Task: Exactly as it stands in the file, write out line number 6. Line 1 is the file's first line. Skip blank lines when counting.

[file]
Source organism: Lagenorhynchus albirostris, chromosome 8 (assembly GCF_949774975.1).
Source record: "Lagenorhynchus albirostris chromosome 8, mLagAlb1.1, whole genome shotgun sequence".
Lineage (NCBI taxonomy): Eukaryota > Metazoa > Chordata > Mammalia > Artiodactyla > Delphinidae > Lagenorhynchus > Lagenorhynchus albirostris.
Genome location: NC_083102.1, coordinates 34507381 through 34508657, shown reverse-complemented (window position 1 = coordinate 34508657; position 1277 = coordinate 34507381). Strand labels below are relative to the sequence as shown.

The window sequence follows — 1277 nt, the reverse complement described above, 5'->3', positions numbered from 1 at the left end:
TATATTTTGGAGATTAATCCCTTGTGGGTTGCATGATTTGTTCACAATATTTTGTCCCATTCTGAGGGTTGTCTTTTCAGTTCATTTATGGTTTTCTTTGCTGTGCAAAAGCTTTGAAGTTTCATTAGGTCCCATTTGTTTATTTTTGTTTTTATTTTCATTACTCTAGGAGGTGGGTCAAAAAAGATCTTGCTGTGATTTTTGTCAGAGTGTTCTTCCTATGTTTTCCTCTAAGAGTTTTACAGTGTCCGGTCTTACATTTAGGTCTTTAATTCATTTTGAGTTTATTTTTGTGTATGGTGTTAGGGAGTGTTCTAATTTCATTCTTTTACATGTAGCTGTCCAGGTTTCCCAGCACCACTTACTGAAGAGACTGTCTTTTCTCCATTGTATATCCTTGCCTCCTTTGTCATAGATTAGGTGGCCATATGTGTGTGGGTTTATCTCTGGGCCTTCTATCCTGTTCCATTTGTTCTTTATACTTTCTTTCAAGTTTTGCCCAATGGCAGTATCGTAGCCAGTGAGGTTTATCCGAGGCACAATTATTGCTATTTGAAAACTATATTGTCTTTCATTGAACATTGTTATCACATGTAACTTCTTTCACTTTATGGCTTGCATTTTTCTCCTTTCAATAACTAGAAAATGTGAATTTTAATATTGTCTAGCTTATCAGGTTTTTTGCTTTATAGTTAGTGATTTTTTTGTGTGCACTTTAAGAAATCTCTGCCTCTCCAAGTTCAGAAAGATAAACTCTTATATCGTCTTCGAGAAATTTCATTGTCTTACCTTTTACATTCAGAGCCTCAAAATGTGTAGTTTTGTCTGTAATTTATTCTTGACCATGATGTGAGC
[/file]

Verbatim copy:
TATATTTTGGAGATTAATCCCTTGTGGGTTGCATGATTTGTTCACAATATTTTGTCCCATTCTGAGGGTTGTCTTTTCAGTTCATTTATGGTTTTCTTTGCTGTGCAAAAGCTTTGAAGTTTCATTAGGTCCCATTTGTTTATTTTTGTTTTTATTTTCATTACTCTAGGAGGTGGGTCAAAAAAGATCTTGCTGTGATTTTTGTCAGAGTGTTCTTCCTATGTTTTCCTCTAAGAGTTTTACAGTGTCCGGTCTTACATTTAGGTCTTTAATTCATTTTGAGTTTATTTTTGTGTATGGTGTTAGGGAGTGTTCTAATTTCATTCTTTTACATGTAGCTGTCCAGGTTTCCCAGCACCACTTACTGAAGAGACTGTCTTTTCTCCATTGTATATCCTTGCCTCCTTTGTCATAGATTAGGTGGCCATATGTGTGTGGGTTTATCTCTGGGCCTTCTATCCTGTTCCATTTGTTCTTTATACTTTCTTTCAAGTTTTGCCCAATGGCAGTATCGTAGCCAGTGAGGTTTATCCGAGGCACAATTATTGCTATTTGAAAACTATATTGTCTTTCATTGAACATTGTTATCACATGTAACTTCTTTCACTTTATGGCTTGCATTTTTCTCCTTTCAATAACTAGAAAATGTGAATTTTAATATTGTCTAGCTTATCAGGTTTTTTGCTTTATAGTTAGTGATTTTTTTGTGTGCACTTTAAGAAATCTCTGCCTCTCCAAGTTCAGAAAGATAAACTCTTATATCGTCTTCGAGAAATTTCATTGTCTTACCTTTTACATTCAGAGCCTCAAAATGTGTAGTTTTGTCTGTAATTTATTCTTGACCATGATGTGAGC